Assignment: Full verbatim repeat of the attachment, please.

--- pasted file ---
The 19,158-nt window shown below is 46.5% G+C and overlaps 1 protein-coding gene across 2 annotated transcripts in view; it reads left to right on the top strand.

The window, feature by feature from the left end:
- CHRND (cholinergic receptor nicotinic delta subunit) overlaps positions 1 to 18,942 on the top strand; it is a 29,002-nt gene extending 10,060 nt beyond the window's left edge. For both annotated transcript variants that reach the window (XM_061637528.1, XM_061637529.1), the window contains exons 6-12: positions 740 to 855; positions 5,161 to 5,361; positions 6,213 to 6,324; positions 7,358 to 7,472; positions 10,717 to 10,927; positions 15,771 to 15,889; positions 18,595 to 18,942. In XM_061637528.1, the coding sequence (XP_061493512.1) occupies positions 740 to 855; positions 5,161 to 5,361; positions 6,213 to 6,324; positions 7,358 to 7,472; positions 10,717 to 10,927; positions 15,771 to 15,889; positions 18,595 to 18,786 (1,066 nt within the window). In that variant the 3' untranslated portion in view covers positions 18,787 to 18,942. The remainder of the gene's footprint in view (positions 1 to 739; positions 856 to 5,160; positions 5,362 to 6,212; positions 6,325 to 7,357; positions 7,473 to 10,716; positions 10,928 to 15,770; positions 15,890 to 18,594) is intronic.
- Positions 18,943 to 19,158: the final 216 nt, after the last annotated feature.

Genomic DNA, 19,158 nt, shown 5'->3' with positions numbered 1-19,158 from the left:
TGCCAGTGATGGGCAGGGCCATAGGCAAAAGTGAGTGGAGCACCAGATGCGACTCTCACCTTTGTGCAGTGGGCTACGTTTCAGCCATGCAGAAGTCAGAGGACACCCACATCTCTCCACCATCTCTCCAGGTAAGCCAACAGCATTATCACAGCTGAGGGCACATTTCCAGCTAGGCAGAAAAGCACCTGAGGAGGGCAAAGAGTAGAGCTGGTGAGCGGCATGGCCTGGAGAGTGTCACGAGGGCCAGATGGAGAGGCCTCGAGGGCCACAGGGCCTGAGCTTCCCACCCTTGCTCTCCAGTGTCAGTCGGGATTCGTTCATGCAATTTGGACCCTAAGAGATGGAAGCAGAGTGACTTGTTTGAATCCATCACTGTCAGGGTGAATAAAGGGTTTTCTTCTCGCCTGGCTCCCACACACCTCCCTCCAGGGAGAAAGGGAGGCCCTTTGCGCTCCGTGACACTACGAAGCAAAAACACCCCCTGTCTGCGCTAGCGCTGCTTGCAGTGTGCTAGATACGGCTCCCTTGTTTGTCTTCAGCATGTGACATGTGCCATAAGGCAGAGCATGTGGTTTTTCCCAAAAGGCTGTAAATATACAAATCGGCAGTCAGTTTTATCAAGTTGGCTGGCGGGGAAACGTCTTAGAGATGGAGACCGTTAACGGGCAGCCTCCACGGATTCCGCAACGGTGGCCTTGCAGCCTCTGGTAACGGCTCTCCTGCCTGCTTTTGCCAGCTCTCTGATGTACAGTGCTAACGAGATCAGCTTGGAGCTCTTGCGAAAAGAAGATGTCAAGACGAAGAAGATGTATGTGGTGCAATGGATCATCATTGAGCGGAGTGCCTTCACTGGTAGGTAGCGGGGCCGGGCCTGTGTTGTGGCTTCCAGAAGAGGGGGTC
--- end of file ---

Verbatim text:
The 19,158-nt window shown below is 46.5% G+C and overlaps 1 protein-coding gene across 2 annotated transcripts in view; it reads left to right on the top strand.

The window, feature by feature from the left end:
- CHRND (cholinergic receptor nicotinic delta subunit) overlaps positions 1 to 18,942 on the top strand; it is a 29,002-nt gene extending 10,060 nt beyond the window's left edge. For both annotated transcript variants that reach the window (XM_061637528.1, XM_061637529.1), the window contains exons 6-12: positions 740 to 855; positions 5,161 to 5,361; positions 6,213 to 6,324; positions 7,358 to 7,472; positions 10,717 to 10,927; positions 15,771 to 15,889; positions 18,595 to 18,942. In XM_061637528.1, the coding sequence (XP_061493512.1) occupies positions 740 to 855; positions 5,161 to 5,361; positions 6,213 to 6,324; positions 7,358 to 7,472; positions 10,717 to 10,927; positions 15,771 to 15,889; positions 18,595 to 18,786 (1,066 nt within the window). In that variant the 3' untranslated portion in view covers positions 18,787 to 18,942. The remainder of the gene's footprint in view (positions 1 to 739; positions 856 to 5,160; positions 5,362 to 6,212; positions 6,325 to 7,357; positions 7,473 to 10,716; positions 10,928 to 15,770; positions 15,890 to 18,594) is intronic.
- Positions 18,943 to 19,158: the final 216 nt, after the last annotated feature.

Genomic DNA, 19,158 nt, shown 5'->3' with positions numbered 1-19,158 from the left:
TGCCAGTGATGGGCAGGGCCATAGGCAAAAGTGAGTGGAGCACCAGATGCGACTCTCACCTTTGTGCAGTGGGCTACGTTTCAGCCATGCAGAAGTCAGAGGACACCCACATCTCTCCACCATCTCTCCAGGTAAGCCAACAGCATTATCACAGCTGAGGGCACATTTCCAGCTAGGCAGAAAAGCACCTGAGGAGGGCAAAGAGTAGAGCTGGTGAGCGGCATGGCCTGGAGAGTGTCACGAGGGCCAGATGGAGAGGCCTCGAGGGCCACAGGGCCTGAGCTTCCCACCCTTGCTCTCCAGTGTCAGTCGGGATTCGTTCATGCAATTTGGACCCTAAGAGATGGAAGCAGAGTGACTTGTTTGAATCCATCACTGTCAGGGTGAATAAAGGGTTTTCTTCTCGCCTGGCTCCCACACACCTCCCTCCAGGGAGAAAGGGAGGCCCTTTGCGCTCCGTGACACTACGAAGCAAAAACACCCCCTGTCTGCGCTAGCGCTGCTTGCAGTGTGCTAGATACGGCTCCCTTGTTTGTCTTCAGCATGTGACATGTGCCATAAGGCAGAGCATGTGGTTTTTCCCAAAAGGCTGTAAATATACAAATCGGCAGTCAGTTTTATCAAGTTGGCTGGCGGGGAAACGTCTTAGAGATGGAGACCGTTAACGGGCAGCCTCCACGGATTCCGCAACGGTGGCCTTGCAGCCTCTGGTAACGGCTCTCCTGCCTGCTTTTGCCAGCTCTCTGATGTACAGTGCTAACGAGATCAGCTTGGAGCTCTTGCGAAAAGAAGATGTCAAGACGAAGAAGATGTATGTGGTGCAATGGATCATCATTGAGCGGAGTGCCTTCACTGGTAGGTAGCGGGGCCGGGCCTGTGTTGTGGCTTCCAGAAGAGGGGGTC